Before There’s a Genocide: The Slaughter in South Sudan Must Stop
Hate radio, revenge killings—the echoes of Rwanda are there. Now is the time to act, before a civil war becomes a genocide.
On the dusty roads of Bentiu, the capital of South Sudan’s oil-rich Unity state, piles of dead bodies pulled from a local hospital, church and mosque lay baking in the hot sun. Last week, opposition forces loyal to former Vice President Riek Machar recaptured the strategic town. His undisciplined force—made up of defected ethnic Nuer soldiers and Nuer tribal militias, often referred to as White Army—quickly sought revenge for previous ethnically motivated attacks against Nuer by government forces.
In a move reminiscent of the Rwandan genocide, some of the opposition leaders took control of the local FM radio station and broadcast hate speech, encouraging the targeting of men, women, and children based on their ethnicity. The death toll is believed to be over 400. United Nations reports suggest that FM radio also was used to encourage young men to rape women from other ethnic groups.
Mass atrocities occurred last week in government-held areas as well. In Bor, the state capital of Jonglei, 200 armed men in civilian clothing stormed the U.N. base where over 5,000 civilians —mostly Nuer women and children—had sought refuge. The U.N. peacekeeping battalion of Indian soldiers fired warning shots, but failed to halt the angry mob. Over 50 civilians were killed and 100 injured.
Although the attackers in Jonglei were dressed in civilian clothing it is unlikely, as some reports suggested, that this was just a peaceful protest by government supporters who were provoked when the Nuer in the camp celebrated the rebel victory in Bentiu.
In response, the Ugandan People’s Defense Force (UPDF), which intervened at the outset of the war on the side of the government, has set up a perimeter around the U.N. base in Jonglei to prevent any further attacks. The UPDF has stepped up where the Government of South Sudan has failed to protect civilians.
Revenge has been a primary motivation for the targeting of civilians. What began as a political dispute between the president of South Sudan, Salva Kiir, a Dinka, and his former deputy, Riek Machar, a Nuer, has become a devastating civil war.
Last July, Kiir dismissed his entire cabinet, including Machar, in a power struggle within the ruling Sudan People’s Liberation Movement (SPLM). In November, Kiir dissolved all internal party structures, setting the two men on a collision course. On December 15, a dispute between rival factions within the elite Presidential Guard set off a wave of violence across Juba that quickly split along ethnic lines. Nuer were targeted and killed by Dinka soldiers in Juba and Machar’s house was leveled by government tanks. Nuer militia quickly mobilized to take revenge on the Dinka for the killings in Juba, and both sides subsequently have perpetrated horrible massacres.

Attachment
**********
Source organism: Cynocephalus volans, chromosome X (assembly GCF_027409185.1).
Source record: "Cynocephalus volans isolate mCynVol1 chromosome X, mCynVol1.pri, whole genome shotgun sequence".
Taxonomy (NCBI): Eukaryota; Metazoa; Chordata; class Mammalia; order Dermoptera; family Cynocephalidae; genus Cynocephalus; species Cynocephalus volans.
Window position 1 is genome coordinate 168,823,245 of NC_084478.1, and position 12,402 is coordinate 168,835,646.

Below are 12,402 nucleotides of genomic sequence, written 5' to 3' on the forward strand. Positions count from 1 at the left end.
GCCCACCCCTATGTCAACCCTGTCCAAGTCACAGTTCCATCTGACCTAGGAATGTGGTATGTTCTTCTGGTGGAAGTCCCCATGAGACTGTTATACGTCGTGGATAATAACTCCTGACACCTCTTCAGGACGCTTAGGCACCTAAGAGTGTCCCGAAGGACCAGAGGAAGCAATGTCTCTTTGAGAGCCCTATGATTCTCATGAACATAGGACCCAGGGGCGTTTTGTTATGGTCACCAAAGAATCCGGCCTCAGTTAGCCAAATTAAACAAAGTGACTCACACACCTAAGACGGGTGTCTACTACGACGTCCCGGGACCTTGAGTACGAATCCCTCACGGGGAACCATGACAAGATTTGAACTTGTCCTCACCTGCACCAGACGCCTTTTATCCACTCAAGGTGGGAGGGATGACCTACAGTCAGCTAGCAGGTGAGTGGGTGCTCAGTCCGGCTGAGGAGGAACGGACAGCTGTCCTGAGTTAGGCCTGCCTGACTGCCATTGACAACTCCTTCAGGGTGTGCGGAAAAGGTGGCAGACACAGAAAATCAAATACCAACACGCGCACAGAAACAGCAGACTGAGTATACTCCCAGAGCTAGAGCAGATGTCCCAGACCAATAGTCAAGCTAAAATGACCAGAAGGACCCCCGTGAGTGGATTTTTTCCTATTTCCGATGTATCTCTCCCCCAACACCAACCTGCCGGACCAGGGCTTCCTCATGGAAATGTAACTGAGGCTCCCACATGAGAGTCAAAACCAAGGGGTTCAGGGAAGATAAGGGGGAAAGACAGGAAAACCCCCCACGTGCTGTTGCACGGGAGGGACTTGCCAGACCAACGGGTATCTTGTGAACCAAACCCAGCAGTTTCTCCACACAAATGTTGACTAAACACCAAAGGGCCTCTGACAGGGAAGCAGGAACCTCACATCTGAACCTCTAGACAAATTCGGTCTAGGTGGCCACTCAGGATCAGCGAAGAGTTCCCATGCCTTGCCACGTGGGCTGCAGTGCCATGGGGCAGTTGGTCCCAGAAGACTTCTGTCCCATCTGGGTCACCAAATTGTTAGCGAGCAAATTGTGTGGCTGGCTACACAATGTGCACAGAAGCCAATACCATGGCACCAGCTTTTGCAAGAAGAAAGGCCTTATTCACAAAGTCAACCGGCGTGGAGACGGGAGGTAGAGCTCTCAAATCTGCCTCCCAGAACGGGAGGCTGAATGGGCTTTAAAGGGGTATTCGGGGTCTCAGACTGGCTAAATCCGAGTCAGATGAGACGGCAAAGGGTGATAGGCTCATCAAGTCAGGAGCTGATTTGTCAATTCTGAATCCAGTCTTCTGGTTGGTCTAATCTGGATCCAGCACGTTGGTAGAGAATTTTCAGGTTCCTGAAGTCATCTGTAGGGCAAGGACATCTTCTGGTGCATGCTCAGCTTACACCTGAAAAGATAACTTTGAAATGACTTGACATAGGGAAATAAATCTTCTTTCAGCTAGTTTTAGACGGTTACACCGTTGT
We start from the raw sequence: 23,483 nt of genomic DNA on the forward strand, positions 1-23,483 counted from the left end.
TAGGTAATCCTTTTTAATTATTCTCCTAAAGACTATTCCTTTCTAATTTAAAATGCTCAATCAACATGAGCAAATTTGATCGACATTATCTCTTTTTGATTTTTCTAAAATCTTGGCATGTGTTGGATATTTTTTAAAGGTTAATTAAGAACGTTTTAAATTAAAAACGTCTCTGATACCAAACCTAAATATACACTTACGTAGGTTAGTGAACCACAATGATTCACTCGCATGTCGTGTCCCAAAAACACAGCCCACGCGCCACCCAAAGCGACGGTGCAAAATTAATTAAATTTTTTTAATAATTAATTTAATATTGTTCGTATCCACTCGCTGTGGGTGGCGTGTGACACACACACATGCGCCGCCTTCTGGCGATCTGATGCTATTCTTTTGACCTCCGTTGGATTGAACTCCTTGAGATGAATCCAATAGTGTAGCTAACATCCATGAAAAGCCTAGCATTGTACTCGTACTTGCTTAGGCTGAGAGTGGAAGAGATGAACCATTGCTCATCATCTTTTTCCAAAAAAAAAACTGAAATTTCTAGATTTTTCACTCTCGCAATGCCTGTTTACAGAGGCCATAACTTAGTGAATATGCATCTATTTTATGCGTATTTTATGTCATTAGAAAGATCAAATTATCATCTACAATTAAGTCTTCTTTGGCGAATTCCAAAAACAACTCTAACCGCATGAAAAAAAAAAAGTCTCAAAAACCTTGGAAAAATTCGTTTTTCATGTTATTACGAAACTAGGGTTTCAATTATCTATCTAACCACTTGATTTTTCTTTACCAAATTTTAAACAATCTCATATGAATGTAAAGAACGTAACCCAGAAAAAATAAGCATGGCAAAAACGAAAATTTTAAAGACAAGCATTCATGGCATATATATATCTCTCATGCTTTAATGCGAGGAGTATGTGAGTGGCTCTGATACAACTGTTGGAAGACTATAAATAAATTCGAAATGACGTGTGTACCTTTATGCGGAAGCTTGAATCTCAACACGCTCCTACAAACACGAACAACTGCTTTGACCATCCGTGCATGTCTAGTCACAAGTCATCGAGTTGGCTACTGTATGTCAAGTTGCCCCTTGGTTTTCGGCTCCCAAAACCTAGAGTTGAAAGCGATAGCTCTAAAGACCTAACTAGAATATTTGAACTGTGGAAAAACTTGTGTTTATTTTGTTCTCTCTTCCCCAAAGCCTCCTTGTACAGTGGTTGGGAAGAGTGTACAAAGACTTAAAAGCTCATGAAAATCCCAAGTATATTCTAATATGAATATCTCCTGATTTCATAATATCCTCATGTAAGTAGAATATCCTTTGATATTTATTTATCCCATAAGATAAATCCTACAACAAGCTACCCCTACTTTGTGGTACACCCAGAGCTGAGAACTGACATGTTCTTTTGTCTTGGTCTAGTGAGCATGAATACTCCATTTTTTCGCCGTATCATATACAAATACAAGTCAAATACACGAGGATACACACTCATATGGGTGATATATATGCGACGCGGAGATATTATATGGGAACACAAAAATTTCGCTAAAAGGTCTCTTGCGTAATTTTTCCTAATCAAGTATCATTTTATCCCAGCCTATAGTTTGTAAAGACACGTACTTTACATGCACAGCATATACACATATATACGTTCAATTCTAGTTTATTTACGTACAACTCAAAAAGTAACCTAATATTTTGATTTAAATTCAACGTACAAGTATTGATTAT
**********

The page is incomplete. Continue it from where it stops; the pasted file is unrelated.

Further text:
Both China and the United States, the two most influential countries in South Sudan, have an interest in an end to the conflict. Khartoum seems particularly eager to see which side gets the upper hand and will likely do whatever is necessary to maintain its important stake in the pipelines carrying South Sudanese oil to Port Sudan on the Red Sea.
Uganda has intervened on the side of the Government of South Sudan, including providing air support to overtake opposition forces. It also has been accused of using cluster bombs, which were banned under the Convention on Cluster Munitions in 2008, ratified by over 100 countries.
The hard work of sorting out a political settlement—a transitional administration, justice and accountability, national reconciliation, and transparency for oil revenues—needs to include civil society and will be time-consuming. In the meantime, prospects for an immediate ceasefire agreement might be strengthened by the use of sanctions, the deployment of a regional security force, and deeper diplomatic engagement in advance of negotiations set to resume in Addis Ababa next week.
Sanctions could provide a powerful tool, if they are multilateral and if they are deployed, to pressure both sides back into serious negotiations. This month, U.S. President Barack Obama announced targeted sanctions against individuals who undermine the peace process, but no one has yet been named. Many South Sudanese government and opposition leaders hold U.S. or Canadian citizenship. They also have houses and bank accounts in Kenya, Ethiopia and other nearby states, and those assets should be targeted and frozen if connected to officials implicated in war crimes or the obstruction of the peace process.
A regional security force supplied by the Intergovernmental Authority on Development (IGAD) should be deployed as quickly as possible to provide safe zones for civilians and create corridors for humanitarian access across government and rebel-held areas. Because Uganda’s presence is rejected by the opposition, the regional force should involve Ethiopia, Rwanda, Kenya and other willing states.
The negotiations in Addis Ababa will be contentious, but international leverage can be increased though tough targeted sanctions, accountability measures, a regional force that protects civilians, and deeper diplomatic engagement. If these talks fail, escalating violence and certain famine await the long-suffering people of the world’s newest country.